IT professionals are the last line of defense against cyber attacks, and they play a role in regulatory compliance. They also make purchase decisions. How does a high-tech vendor market to this elite group?
The answer is email, according to a survey by Spiceworks of 535 IT pros in the U.S. and the UK.
Of those polled, 57% prefer that sales reps and marketers pitch them by email, compared with 26% who want to be pitched in online forums, 19% in trade shows and 9% by postal mail.
Yet in a seeming contradiction, email is not high up on the list of channels that IT buyers use to learn about new tech products. Only 24% cite emails from sales reps, compared with 97% who prefer online forums and communities.
In addition, 79% rely on tech news sites, while 77% turn to Google, 73% rely on word-of-mouth, 67% prefer vendor websites, and 43% rely on trade shows and conferences.
Obviously, they turn to sources other than email when they want depth.
How often should they be contacted? Not too often. IT pros now are hit 13 times a week via email, five times by phone (despite the fact that only 8% prefer this channel), twice via online forums and communications, once via social media, and once by physical mail. Some are contacted 25 times a week.
Based on the fact that they are called despite their disdain for that channel, Spiceworks concludes that “the preferences of IT buyers aren’t always taken into consideration when it come to how they'd like to be contacted."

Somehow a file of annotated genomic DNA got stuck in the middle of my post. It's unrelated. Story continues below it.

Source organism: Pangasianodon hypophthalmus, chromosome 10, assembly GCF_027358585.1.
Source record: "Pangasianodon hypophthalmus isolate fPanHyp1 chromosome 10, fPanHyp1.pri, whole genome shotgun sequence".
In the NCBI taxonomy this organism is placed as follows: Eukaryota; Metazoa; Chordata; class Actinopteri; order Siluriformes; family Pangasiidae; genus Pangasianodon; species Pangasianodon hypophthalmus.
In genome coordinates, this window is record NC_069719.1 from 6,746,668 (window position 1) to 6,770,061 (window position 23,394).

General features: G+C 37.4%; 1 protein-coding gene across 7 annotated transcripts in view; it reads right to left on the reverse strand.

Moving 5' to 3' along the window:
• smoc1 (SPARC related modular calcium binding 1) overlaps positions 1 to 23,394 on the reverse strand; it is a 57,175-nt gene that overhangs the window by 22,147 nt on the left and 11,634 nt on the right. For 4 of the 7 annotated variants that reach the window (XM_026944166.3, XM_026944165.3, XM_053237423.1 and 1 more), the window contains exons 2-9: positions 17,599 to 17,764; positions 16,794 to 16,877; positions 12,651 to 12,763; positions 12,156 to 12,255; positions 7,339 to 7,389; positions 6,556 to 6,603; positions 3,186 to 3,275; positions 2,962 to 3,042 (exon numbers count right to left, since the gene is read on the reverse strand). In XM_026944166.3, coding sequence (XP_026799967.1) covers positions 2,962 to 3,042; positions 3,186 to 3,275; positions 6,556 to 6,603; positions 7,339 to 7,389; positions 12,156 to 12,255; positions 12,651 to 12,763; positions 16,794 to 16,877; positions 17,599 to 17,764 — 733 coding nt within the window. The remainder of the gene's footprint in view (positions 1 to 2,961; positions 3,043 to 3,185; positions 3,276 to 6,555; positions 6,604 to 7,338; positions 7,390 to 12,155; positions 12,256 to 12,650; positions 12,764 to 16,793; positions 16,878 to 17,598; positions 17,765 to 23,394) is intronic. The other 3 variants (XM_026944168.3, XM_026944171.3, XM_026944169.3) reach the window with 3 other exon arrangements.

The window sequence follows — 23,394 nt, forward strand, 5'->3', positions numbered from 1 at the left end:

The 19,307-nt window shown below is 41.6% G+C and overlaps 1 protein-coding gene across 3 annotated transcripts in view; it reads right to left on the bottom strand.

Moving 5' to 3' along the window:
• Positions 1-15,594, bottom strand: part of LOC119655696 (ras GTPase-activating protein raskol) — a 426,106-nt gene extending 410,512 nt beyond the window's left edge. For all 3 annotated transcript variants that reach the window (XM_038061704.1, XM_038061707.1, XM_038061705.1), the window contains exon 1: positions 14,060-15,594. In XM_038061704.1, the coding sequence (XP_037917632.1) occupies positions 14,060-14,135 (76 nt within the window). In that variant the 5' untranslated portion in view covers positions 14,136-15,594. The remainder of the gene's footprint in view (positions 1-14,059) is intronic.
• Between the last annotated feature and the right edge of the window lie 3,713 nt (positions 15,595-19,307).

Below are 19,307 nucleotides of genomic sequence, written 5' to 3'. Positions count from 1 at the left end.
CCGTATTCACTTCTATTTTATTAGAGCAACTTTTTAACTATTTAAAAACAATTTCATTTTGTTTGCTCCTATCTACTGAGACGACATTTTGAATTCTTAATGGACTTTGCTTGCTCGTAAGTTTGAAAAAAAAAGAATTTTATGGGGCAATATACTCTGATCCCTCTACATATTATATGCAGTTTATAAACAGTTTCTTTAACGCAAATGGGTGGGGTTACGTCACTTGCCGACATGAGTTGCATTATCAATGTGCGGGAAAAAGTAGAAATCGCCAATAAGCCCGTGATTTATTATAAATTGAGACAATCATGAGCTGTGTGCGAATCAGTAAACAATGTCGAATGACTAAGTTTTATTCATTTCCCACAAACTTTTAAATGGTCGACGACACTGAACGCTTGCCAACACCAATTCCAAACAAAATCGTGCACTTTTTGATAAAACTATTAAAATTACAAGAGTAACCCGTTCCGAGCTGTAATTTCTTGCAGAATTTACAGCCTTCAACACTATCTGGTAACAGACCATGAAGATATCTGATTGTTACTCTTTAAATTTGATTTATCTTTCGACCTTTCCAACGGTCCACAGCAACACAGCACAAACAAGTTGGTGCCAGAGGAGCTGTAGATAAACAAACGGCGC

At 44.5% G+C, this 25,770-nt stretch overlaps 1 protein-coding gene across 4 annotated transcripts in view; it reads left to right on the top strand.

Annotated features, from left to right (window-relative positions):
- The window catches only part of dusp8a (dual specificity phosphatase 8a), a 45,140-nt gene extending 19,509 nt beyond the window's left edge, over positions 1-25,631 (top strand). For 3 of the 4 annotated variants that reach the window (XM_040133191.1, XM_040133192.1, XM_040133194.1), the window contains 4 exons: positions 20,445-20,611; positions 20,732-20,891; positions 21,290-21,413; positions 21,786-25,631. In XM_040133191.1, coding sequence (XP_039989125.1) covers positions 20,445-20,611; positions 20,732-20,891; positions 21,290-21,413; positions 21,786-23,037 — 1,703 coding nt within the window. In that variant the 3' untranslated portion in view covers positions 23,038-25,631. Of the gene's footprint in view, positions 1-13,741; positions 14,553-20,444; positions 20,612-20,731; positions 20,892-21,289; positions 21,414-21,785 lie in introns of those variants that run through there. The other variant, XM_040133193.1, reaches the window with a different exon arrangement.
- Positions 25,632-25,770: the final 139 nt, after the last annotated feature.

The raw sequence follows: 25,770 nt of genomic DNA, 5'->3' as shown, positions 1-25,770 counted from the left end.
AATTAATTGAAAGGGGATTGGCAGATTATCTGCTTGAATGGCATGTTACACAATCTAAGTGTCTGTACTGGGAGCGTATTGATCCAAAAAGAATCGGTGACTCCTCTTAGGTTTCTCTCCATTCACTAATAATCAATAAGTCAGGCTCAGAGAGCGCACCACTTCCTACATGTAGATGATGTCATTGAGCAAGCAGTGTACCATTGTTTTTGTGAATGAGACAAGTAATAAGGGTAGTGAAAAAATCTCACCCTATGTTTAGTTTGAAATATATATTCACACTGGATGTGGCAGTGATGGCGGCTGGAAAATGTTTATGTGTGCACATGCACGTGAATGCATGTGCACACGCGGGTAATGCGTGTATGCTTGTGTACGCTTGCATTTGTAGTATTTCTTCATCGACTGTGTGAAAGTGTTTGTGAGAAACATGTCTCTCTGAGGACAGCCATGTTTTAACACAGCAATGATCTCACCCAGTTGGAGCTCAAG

What drives IT pros to respond? For 77%, it’s a relevant product, and for 61% detailed pricing information. In addition, 55% are driven by detailed product specs, 35% by a free product trial and 44% by a timely solution to a problem. In addition, 26% say they respond well to a recognizable brand.
The study also shows that only 12% will respond to a vendor.
IT pros are a loyal bunch. They’re especially devoted to their server, virtualization and networking vendors, but not as much to cloud-based service providers. That could be because it’s easier to switch from one cloud service to another, Spiceworks postulates.
But 94% say they will bolt if they get bad service. And 85% are turned off too many sales/marketing calls or emails. The same percentage is driven away by security issues with a vendor, 75% by price increases and 59% by a lack of information.
Spiceworks thus warns that “too many sales/marketing emails will do some serious damage.”
Want to keep their loyalty? IT specialists treasure great customer support (97%), consistently fair pricing (96%), a history of reliable products and services (96%), access to technical experts at a company (91%) and access to informative content (86%).
Many also cite company transparency (80%), quality and frequency of communication (66%) and personal relationships with company representatives (59%).
Of course, this can vary by generation. Millennials are most likely to learn about new products via Google — 78%, compared with 63% of the Baby Boomers.
The study also shows that Boomers receive the most emails, phone calls and postal mail packages. Maybe that’s because they are “more experienced, more likely to make final purchase decision, and they have more history with technology brands,” the study states.
Whatever the reason, Boomers are also more likely to respond to emails from sales reps and marketers.
Relevant products attract everyone, but Millennials are also swayed by recognizable brands and personalized messages.